As we left California on our way to Arizona our path took us within range of the Desert Lily Sanctuary near Desert Center along the I-10 interstate highway. The Bureau of Land Management maintains this 2,040 acre section of desert not far from Joshua Tree National Monument specifically to protect the Desert Lily (hesperocallis undulata). Since the Desert Lilies can lie dormant without blooming for several years we thought it was worth a try to see if we could spot one. We gave it about 45 minutes of wandering in the desert and saw a number of wildflowers, but alas the Desert Lily was not among them.
But it may be that the best patch of wildflowers that we saw for the day was along the highway in Arizona. Hard not to love California Poppies wherever they are.
We found ourselves transported from the recently snow-covered East to Southern California this week. Despite the fact that Maryland temperatures immediately soared as soon as we left and temperatures here were actually lower than the East, the plants in Southern California showed all the benefits of weeks of warm weather.
My mother’s Camellias were in full bloom and the dwarf Citrus by the back fence were heavy with fruit. The Rosemary in the front yard was huge by Maryland standards.
Besides visiting with family we took the opportunity to do a little gardening. Years ago the nut grass in the raised bed just about drove my folks to pave it over. My solution was to plant pots of plants and run drip irrigation only to the pots. This basic approach has worked. During the dry hot summers the nut grass gets very limited water and the pots thrive in the way that all plants thrive in this climate. The only hooker is that the drip irrigation lines break occasionally and plants die really quickly without regular water here.
We added a New Zealand Flax (Phormium tenax) for foliage interest, a very pretty little Sweet Pea Bush (polygala dalmaisiana) that I had never seen before, a Viburnum tinus ‘Spring Bouquet’, a Tuscan Rosemary, a Spanish Lavender, three cute little Calendulas, and another Citrus (Algerian Clementine). It’s always interesting to see how these plants succeed or fail under the drip irrigation and lots of sun…
On Monday, like much of the East Coast, we had 5 inches of snow followed by some of the coldest temperatures of the winter. Despite it all when things started to melt I found that the plants are like an oncoming locomotive. Spring flowering just will not be stopped. The crocus just shrugged off the snow and kept on blooming.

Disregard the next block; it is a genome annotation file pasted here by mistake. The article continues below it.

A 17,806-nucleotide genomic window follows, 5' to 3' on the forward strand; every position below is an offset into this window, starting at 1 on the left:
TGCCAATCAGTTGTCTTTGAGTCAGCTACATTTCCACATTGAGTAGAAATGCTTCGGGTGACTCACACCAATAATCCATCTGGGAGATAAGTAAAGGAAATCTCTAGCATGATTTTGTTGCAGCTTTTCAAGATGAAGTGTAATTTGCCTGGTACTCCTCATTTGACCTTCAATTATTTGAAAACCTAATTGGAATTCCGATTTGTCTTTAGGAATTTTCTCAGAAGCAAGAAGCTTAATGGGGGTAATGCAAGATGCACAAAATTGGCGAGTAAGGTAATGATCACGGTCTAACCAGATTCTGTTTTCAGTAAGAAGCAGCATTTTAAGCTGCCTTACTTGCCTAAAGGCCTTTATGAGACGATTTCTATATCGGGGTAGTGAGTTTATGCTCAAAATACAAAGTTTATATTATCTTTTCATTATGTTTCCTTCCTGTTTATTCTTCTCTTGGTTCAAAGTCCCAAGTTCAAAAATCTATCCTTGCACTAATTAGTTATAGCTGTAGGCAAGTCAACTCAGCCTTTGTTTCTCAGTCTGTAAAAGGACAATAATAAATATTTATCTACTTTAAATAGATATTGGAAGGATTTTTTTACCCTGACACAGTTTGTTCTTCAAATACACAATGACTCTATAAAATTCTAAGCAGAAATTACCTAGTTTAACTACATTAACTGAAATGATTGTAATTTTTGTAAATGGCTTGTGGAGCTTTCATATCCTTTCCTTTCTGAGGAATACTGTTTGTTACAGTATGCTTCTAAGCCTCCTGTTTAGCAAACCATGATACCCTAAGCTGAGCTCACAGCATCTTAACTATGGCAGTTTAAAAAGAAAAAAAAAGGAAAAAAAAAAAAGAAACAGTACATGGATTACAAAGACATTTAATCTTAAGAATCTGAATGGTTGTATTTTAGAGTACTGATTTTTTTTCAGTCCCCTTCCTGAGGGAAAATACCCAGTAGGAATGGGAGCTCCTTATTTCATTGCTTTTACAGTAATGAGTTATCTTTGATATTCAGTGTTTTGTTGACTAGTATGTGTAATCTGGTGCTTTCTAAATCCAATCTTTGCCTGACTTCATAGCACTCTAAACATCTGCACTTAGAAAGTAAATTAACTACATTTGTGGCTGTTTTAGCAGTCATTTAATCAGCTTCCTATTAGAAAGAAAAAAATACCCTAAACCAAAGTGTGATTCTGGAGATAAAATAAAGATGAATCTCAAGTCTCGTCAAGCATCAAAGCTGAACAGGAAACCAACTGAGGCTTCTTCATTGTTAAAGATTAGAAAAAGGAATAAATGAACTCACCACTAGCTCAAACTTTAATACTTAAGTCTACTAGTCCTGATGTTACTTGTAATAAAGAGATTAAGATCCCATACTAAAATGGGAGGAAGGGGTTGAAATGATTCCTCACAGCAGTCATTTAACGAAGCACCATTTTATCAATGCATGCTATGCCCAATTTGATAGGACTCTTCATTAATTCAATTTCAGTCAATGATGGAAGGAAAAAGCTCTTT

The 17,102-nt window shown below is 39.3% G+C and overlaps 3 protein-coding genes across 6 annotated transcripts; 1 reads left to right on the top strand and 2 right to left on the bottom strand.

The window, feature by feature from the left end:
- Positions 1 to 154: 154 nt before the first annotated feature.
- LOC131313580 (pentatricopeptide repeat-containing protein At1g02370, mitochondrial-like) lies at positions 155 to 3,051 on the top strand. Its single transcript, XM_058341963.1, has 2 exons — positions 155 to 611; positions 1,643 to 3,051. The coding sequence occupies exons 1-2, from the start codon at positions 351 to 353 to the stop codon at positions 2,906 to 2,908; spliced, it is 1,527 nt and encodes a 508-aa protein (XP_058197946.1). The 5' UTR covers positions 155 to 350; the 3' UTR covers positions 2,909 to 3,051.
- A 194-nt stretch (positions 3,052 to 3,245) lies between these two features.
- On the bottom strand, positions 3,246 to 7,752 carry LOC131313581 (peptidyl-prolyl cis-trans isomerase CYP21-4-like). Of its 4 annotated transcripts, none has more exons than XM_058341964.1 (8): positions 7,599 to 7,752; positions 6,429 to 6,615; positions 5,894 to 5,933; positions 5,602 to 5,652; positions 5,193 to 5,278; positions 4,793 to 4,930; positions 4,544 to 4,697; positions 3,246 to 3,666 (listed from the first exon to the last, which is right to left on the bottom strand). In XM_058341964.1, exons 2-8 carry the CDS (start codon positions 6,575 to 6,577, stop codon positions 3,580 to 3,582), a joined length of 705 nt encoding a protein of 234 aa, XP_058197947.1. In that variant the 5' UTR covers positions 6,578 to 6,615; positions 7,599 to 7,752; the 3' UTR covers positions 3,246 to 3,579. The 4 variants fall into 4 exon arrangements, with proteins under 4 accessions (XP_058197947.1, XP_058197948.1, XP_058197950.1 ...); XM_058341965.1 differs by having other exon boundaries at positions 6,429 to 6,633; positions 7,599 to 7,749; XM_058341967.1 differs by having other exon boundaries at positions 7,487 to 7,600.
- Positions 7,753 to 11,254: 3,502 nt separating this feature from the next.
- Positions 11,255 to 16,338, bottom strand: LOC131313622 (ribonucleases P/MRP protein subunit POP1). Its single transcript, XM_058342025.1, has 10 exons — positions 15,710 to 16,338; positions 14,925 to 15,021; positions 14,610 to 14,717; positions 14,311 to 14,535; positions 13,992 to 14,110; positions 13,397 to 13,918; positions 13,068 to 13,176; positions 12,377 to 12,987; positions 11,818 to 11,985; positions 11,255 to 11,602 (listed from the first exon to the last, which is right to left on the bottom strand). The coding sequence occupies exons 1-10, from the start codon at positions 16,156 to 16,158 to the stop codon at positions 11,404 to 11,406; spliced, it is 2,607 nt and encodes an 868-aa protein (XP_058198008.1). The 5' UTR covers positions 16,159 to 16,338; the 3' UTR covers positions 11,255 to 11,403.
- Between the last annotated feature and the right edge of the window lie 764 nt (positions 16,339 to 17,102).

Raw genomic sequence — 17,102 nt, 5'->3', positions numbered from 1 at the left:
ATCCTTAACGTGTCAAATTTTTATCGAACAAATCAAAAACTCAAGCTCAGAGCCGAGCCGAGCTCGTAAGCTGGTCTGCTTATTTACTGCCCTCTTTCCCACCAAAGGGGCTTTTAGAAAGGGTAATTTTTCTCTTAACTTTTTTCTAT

I even found that the roses are beginning to emerge
And in the woods the Tulipa Sylvestris that I planted last fall are one of the first emerging bulbs.
Two items that I’ve been keeping an eye on are the two littel Adonis plants that I planted in the middle of a cold spell. It looks like I’ve missed the flower on the strongest looking plant but I think I spy green on even the one that looked like a goner.
Note the flower stalk leaning over but the leaf looks healthy and there is new growth at the base. I was sure that its partner was stillborn but …
The keen-eyed observer can see a small amount of green at the base of the second Adonis (I hope anyway)…:)
In January Shirl posted a challenge to other garden bloggers to come up with the three plants they would take with them to a desert island. I found the resulting plants that were proposed extending my horizons for interesting and desirable plants. So I began to take notes on plants to add to my shopping list (it’s a list with no boundaries and a couple of lifetimes of gardening). Pretty soon I was writing down all the plants and visiting all the sites of those who contributed. I’m not sure what I expected — whether everyone would have something different or whether the same plants would show up on everyone’s list. As it turns out, it was a little of both.
Here’s the results for the favorites, with pictures from our own garden, on this crowded but beautiful island —
There were Twelve Roses chosen including ‘Morden Sunrise’ ‘Disneyland’‘Fisherman’s Friend’ ‘Madame Alfred Carriere’ ‘Hansa’ and ‘Stanwell Perpetual’. And that was not counting two species Roses, Rosa Rugosa ‘Snow Pavement’ and Rosa rubiginosa.
It might surprise some people that Echinacea is the number 2 most popular plant on the island with six votes. I think it’s the interaction with the bees and the butterflies that closes the deal for these distinctive perennials.
And speaking of the bees, they just love lavender. Islanders go for them too with a total of five votes citing their fragrance and form. The next three were tied with four votes apiece —
Poppies of all sorts were cited — I think people generally had trouble choosing specific ones because they are all so appealing.
Black-eyed Susans are wonderfully common and some folks (me included) have discounted them because they are so widespread. But I am becoming a fan.
And lastly, the only one we can’t illustrate from our hill (yet) is the Weeping Willow (Salix x Sepulcralis). This is also the only tree to be so common on the island…
If you are interested in the full set of plants on the island I’ll post a list here. The flip side of looking at the most popular plants on the island is looking the most unusual plants that were imported. It’s those that I need to add to our shopping list for the coming years. While the list might be useful for reference, I encourage you to take the time to visit all the sites that contributed to Shirl’s challenge. It was interesting just exploring all those gardens.
And of course the final question is what got left off the boat going out to the island — and that’s a long list of beautiful plants, for example